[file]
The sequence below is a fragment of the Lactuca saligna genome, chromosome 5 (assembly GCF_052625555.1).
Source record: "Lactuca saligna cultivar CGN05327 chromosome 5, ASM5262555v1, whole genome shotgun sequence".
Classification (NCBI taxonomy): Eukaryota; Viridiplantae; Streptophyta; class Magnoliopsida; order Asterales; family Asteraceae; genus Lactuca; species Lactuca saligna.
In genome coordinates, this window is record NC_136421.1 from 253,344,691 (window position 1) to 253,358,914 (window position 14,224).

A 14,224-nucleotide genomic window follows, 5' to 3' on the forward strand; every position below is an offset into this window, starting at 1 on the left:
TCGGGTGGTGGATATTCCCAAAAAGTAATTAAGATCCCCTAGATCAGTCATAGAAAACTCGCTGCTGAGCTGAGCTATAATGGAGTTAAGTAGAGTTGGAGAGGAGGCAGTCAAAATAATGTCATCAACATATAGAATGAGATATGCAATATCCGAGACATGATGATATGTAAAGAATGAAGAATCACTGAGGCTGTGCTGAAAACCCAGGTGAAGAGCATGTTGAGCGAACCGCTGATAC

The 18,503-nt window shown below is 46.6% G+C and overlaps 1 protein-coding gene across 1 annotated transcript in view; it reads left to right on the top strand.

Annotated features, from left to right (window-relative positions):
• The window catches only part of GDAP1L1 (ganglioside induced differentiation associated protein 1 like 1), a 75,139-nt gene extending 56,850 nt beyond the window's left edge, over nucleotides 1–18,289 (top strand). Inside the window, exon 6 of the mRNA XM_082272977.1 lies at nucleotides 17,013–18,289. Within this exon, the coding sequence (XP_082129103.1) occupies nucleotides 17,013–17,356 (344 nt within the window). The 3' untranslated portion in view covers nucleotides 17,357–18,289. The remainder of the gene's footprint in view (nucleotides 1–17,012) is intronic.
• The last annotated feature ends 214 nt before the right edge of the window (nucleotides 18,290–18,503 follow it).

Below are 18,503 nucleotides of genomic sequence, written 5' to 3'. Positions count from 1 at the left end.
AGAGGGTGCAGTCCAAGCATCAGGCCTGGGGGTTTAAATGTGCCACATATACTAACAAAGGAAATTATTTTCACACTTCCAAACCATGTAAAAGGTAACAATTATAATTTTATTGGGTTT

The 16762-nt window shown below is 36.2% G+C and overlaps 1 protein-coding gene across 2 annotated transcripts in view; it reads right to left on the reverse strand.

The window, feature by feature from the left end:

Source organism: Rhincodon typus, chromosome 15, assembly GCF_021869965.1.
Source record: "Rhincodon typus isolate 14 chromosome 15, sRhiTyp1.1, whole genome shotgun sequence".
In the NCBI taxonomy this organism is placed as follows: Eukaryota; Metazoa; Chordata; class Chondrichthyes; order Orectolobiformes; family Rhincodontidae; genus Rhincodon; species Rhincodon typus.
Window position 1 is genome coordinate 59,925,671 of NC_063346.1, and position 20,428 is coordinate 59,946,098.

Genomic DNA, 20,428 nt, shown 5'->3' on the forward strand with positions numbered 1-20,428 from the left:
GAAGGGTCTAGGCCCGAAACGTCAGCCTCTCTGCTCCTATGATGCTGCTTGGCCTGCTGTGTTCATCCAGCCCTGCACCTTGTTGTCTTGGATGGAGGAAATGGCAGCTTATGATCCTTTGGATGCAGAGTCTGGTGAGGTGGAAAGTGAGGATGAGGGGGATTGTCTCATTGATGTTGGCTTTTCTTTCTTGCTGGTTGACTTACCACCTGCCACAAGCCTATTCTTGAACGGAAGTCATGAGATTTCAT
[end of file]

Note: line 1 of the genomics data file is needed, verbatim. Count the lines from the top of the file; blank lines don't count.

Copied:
The sequence below is a fragment of the Lactuca saligna genome, chromosome 5 (assembly GCF_052625555.1).